Download the Report (PDF, 601KB)
With the Eastern Market Indicator approaching five-year highs in Australian dollar terms and off the back of good winter and spring rainfall, sentiment among wool growers is positive. To date, favourable seasonal conditions have seen above-average wool cut per head.
After one of the wettest springs on record, pastures are looking excellent. Combined with a very large winter crop and lower feed grain prices, supplementary feed costs will be lower this year.
The Bureau of Meteorology’s Normalised Difference Vegetation Index (NDVI) shows that plant density and greenness is higher than normal for spring especially in central New South Wales, the Yorke and Eyre Peninsulas in South Australia and in Western Australia’s wheat belt. There is a forecast 50% chance that rainfall from November to January will exceed the median for the period across most grazing regions.
Fine wool production for the start of the 2016/17 season is down 7.1% compared to the same period in 2015/16. As a percentage of national production, fine wool has dropped from 46.8% to 45.1%.
Wool prices continue to trend higher in 2016. The Eastern Market Indicator reached 1331 in late October, the highest price since June 2015. The growth has been driven by fine wools, while crossbred wools (28 micron and above) have been in decline. Improving global demand and flat global wool production should continue to support wool prices.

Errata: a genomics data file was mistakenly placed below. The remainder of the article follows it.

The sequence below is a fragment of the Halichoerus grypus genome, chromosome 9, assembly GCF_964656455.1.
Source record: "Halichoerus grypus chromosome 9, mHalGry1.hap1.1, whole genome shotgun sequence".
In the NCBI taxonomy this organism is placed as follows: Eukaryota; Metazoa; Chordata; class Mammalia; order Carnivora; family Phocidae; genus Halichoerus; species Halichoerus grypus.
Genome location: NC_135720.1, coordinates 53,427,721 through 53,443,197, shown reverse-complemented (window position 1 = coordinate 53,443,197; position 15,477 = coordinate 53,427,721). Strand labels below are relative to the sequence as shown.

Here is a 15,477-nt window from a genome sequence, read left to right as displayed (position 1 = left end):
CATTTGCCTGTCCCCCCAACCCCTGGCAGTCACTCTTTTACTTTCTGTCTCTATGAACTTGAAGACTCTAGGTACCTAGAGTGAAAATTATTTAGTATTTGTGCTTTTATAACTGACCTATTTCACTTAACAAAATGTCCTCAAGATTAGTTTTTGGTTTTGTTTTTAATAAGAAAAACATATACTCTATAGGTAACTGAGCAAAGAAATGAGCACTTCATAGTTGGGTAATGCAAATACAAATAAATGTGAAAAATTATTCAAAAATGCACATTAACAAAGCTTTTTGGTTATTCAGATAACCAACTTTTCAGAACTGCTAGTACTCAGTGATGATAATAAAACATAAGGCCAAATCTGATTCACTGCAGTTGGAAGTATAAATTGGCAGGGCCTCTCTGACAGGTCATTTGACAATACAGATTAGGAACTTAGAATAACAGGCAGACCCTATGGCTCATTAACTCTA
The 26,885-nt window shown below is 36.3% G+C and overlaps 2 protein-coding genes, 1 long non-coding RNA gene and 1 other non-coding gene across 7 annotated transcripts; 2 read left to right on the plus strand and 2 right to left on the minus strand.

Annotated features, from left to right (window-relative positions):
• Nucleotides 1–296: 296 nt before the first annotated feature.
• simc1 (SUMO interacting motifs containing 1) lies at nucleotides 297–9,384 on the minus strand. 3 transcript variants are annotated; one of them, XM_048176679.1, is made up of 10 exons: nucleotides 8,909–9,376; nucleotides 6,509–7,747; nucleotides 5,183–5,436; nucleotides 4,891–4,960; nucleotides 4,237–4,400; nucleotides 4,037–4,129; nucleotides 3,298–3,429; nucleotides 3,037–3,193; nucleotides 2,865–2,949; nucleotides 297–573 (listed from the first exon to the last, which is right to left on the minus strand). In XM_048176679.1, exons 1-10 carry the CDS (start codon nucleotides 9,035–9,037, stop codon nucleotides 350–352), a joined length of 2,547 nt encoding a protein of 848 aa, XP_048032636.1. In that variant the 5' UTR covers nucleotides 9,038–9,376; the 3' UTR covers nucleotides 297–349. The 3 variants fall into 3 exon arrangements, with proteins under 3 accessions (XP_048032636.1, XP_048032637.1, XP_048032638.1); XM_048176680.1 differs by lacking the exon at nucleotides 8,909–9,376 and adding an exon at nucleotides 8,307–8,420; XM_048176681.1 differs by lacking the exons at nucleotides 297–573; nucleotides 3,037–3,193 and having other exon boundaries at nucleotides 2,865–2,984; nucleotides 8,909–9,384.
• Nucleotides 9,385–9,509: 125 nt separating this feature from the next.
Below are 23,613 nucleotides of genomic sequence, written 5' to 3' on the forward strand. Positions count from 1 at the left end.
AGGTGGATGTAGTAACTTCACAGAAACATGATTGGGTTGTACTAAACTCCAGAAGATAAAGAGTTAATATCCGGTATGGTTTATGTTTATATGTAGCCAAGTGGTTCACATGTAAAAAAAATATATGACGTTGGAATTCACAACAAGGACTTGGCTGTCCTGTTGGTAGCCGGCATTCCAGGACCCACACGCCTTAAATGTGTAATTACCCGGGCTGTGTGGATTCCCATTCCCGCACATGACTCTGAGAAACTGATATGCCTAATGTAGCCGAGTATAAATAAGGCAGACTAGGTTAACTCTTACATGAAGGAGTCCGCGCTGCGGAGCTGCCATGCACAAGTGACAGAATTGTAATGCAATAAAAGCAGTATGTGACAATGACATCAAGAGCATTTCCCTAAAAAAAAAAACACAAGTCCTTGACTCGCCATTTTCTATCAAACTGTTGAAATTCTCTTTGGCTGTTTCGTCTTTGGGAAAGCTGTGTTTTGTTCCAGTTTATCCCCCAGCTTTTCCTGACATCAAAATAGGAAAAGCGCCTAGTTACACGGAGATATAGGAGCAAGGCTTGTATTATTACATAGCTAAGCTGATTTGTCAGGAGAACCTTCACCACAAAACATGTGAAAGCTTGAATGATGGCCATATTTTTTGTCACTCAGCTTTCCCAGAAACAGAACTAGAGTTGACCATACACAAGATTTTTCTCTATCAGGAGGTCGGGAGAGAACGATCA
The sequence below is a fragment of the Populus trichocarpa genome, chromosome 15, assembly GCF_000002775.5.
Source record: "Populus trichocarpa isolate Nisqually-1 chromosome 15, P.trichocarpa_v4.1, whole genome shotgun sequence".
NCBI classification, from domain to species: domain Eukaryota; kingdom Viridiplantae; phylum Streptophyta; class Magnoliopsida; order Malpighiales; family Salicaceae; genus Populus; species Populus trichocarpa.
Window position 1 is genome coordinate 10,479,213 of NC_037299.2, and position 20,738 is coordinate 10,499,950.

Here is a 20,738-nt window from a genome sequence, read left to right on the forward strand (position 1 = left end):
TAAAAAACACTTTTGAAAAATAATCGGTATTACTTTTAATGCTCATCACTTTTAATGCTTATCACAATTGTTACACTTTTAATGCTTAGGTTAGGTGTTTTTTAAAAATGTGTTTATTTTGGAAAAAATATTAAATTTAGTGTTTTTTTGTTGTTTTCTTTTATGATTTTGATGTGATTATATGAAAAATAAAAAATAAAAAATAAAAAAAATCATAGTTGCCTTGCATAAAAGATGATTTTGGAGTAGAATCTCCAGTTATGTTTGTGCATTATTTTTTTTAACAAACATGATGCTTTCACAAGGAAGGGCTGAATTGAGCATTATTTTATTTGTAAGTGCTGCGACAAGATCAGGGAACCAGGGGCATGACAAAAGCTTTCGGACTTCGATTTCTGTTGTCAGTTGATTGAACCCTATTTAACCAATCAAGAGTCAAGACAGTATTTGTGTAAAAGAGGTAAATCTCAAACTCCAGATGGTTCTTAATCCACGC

In relation to wool prices, headwinds to watch include the Australian dollar, which continues to trend gradually higher, and price competitiveness with competing fibres. The wool to cotton price ratio has been trending higher for the past two years.
Annual Australian shorn wool production has been steady at around 356,000 tonnes per year since 2010. The national wool clip is expected to be lower in 2016/17, down to 325,000 tonnes (Australian Wool Innovation, 2016). Forecast lower wool production reflects lower sheep numbers in Australia as the national flock declined to 68 million head at June 2016 (ABARES, 2016). World wool production is forecast to be similar to last year.
The very wet winter has impacted on the timing of shearing. A large proportion of wool that would have been sold a month ago is just coming onto market now. The condition of stock was impacted by the wet winter and may put a break in some fleeces as well as some lambing losses.
The wet conditions have also created more health issues than normal with foot abscess, lame sheep and increased parasite risk due to wet pastures and soils.